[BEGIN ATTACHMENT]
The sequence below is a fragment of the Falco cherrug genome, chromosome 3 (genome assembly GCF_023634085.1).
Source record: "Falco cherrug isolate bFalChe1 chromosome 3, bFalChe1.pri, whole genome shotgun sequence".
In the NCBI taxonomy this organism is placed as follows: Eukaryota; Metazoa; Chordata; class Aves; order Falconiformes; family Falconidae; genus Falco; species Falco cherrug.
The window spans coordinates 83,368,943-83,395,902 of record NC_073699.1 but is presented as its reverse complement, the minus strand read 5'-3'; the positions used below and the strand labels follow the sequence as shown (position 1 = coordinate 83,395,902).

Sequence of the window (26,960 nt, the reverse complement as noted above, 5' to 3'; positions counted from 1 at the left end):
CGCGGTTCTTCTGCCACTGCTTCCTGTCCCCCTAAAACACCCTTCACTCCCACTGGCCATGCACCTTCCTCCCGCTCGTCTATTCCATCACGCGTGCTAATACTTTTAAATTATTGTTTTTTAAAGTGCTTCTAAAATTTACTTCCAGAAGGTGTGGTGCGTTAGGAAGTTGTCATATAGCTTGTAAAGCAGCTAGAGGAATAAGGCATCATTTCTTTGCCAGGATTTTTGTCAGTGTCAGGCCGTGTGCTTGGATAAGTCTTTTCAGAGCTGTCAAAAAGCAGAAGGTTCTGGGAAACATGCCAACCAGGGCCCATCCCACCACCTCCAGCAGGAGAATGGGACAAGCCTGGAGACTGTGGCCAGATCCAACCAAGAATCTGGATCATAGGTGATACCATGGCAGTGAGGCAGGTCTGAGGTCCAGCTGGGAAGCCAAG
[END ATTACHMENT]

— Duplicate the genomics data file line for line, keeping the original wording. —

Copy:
The sequence below is a fragment of the Falco cherrug genome, chromosome 3 (genome assembly GCF_023634085.1).
Source record: "Falco cherrug isolate bFalChe1 chromosome 3, bFalChe1.pri, whole genome shotgun sequence".
In the NCBI taxonomy this organism is placed as follows: Eukaryota; Metazoa; Chordata; class Aves; order Falconiformes; family Falconidae; genus Falco; species Falco cherrug.
The window spans coordinates 83,368,943-83,395,902 of record NC_073699.1 but is presented as its reverse complement, the minus strand read 5'-3'; the positions used below and the strand labels follow the sequence as shown (position 1 = coordinate 83,395,902).

Sequence of the window (26,960 nt, the reverse complement as noted above, 5' to 3'; positions counted from 1 at the left end):
CGCGGTTCTTCTGCCACTGCTTCCTGTCCCCCTAAAACACCCTTCACTCCCACTGGCCATGCACCTTCCTCCCGCTCGTCTATTCCATCACGCGTGCTAATACTTTTAAATTATTGTTTTTTAAAGTGCTTCTAAAATTTACTTCCAGAAGGTGTGGTGCGTTAGGAAGTTGTCATATAGCTTGTAAAGCAGCTAGAGGAATAAGGCATCATTTCTTTGCCAGGATTTTTGTCAGTGTCAGGCCGTGTGCTTGGATAAGTCTTTTCAGAGCTGTCAAAAAGCAGAAGGTTCTGGGAAACATGCCAACCAGGGCCCATCCCACCACCTCCAGCAGGAGAATGGGACAAGCCTGGAGACTGTGGCCAGATCCAACCAAGAATCTGGATCATAGGTGATACCATGGCAGTGAGGCAGGTCTGAGGTCCAGCTGGGAAGCCAAG